davidehrlich’s review published on Letterboxd:
“You get a job, you become the job.” That’s what a veteran cabbie named Wizard tells born-again hack Travis Bickle in Martin Scorsese’s “Taxi Driver,” which Paul Schrader wrote just before he turned 30. “I envy you, your youth,” he goes on to say. “Go on, get laid. Get drunk. Do anything. You got no choice, anyway. I mean, we’re all fucked. More or less.” As Travis learns the hard way a few reels later, Schrader typically falls on the side of “more,” but not without any margin of error.
Many of the films that Schrader went on to direct himself — especially the ones whose very titles enshrine a certain vocation — have revisited the “God’s lonely man” archetype he received like communion from Robert Bresson, each of these implosive portraits cloaking their lead character’s private anguish underneath whatever profession they’ve chosen to wear like a costume. “You get a job, you become the job.” And that job allows these men to hide in plain sight as they wait for the chance to play their hand.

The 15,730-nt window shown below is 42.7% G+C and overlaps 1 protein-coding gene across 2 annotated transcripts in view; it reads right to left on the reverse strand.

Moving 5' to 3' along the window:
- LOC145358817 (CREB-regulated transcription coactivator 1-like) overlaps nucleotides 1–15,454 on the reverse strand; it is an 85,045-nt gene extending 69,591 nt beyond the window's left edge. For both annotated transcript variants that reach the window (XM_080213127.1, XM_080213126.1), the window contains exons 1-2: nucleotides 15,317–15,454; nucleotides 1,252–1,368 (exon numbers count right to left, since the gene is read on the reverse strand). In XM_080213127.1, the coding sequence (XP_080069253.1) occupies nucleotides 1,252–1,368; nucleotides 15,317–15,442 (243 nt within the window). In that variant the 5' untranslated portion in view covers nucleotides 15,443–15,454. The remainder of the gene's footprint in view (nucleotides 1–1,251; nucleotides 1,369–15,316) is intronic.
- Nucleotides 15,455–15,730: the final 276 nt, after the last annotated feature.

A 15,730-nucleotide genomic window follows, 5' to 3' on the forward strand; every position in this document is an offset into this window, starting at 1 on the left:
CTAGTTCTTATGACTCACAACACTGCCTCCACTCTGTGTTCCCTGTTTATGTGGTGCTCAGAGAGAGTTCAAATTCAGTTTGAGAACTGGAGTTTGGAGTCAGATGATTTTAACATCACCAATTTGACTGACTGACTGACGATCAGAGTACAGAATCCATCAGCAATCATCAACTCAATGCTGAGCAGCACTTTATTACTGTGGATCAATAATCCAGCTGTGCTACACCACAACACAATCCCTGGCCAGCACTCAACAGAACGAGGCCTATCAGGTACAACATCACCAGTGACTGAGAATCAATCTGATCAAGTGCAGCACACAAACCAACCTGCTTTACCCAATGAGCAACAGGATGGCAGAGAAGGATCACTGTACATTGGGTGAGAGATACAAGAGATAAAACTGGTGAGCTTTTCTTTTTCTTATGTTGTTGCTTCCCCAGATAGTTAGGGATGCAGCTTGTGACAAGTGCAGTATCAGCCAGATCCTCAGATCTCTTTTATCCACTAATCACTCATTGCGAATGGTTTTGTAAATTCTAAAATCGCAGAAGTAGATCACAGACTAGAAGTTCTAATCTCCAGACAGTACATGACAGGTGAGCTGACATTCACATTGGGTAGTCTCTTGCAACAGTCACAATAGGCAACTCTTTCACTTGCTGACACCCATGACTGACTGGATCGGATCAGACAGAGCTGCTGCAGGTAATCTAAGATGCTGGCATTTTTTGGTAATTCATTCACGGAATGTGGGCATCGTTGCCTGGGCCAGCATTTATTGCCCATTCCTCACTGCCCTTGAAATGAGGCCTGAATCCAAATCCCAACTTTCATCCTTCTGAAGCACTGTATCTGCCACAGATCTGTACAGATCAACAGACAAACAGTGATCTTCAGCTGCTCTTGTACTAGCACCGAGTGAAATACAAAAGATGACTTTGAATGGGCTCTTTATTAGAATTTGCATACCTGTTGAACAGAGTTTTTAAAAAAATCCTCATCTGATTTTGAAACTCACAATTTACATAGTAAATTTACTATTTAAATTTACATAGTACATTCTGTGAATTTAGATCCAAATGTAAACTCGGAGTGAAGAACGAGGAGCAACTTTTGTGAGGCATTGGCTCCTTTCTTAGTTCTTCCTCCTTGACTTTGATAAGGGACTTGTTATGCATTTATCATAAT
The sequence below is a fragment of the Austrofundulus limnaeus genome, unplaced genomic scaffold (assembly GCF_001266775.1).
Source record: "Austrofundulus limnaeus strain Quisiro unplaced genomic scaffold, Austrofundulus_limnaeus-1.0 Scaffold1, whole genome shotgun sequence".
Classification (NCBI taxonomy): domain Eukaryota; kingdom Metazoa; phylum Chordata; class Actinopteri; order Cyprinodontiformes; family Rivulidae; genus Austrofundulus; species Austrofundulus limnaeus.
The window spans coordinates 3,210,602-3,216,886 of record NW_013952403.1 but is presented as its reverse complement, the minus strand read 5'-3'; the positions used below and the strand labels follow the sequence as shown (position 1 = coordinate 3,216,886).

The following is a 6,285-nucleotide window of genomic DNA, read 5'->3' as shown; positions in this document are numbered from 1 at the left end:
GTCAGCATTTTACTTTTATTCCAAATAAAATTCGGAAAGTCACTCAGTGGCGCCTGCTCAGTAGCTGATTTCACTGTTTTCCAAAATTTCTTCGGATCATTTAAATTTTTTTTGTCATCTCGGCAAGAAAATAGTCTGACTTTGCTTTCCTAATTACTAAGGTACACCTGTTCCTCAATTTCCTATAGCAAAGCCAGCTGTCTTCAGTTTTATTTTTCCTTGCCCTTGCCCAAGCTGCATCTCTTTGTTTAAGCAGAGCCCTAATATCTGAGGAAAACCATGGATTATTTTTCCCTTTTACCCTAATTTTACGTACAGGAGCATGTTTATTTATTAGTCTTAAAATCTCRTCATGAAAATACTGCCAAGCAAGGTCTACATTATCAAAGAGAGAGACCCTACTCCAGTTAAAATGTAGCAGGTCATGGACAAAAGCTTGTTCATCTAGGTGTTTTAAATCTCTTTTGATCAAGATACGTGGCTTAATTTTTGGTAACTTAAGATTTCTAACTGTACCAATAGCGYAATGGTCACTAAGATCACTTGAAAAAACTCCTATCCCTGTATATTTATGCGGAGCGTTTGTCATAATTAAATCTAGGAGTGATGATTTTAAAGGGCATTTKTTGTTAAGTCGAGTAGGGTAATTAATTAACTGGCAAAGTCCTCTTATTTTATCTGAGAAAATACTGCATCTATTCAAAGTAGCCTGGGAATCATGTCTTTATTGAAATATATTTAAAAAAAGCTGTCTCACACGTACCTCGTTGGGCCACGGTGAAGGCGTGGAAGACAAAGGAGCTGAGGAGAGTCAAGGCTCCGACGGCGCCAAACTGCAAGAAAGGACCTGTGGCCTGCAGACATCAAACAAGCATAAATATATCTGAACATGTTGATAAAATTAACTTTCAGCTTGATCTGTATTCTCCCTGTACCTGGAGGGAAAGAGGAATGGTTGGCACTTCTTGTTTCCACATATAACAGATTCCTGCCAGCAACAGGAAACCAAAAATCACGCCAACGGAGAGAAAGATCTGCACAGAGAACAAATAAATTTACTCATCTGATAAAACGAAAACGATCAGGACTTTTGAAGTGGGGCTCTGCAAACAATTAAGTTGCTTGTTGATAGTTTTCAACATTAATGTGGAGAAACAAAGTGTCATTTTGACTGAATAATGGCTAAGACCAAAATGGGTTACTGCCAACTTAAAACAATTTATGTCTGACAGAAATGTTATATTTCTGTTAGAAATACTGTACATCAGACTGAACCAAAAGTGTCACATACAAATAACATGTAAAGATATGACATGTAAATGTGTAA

In that light, the most unexpected thing about “The Card Counter” is that it took Schrader this long to make a movie about a poker player. The premise is so perfect for him that the film around it almost sounds redundant; one look at the weirdos and wannabes sitting around the no-limit hold ‘em games that obscure cable networks like to air during the awful hours of the night and you’ll swear that Schrader deserves a writing credit on their lives.
They hunch around the felt and bare their souls out loud whenever the river gets wild, asking themselves the sort of rhetorical questions that Schrader’s characters tend to pose into a mirror or scribble into the diary they keep next to their drink. “Was he chasing a flush draw?” “You talkin’ to me?” “Will God forgive us?”
What’s riveting about “The Card Counter” — what makes it a fresh riff on Schrader’s usual formula, and broadly absolves it from lacking the transcendent power of a “First Reformed” — is that William Tell (Oscar Isaac) is actually trying to work out a clean answer. He’s trying to take expiation into his own hands and live to enjoy it. The math is more absolute with blackjack than hold ‘em, but a good poker player can look right through the cards, and William is nothing if not a good poker player. If he can see into someone else’s soul, maybe he can see into his own. And if he can see into his own soul, odds are that he might even be able to fix it from within the purgatory of his own existence before heaven and hell have to get involved.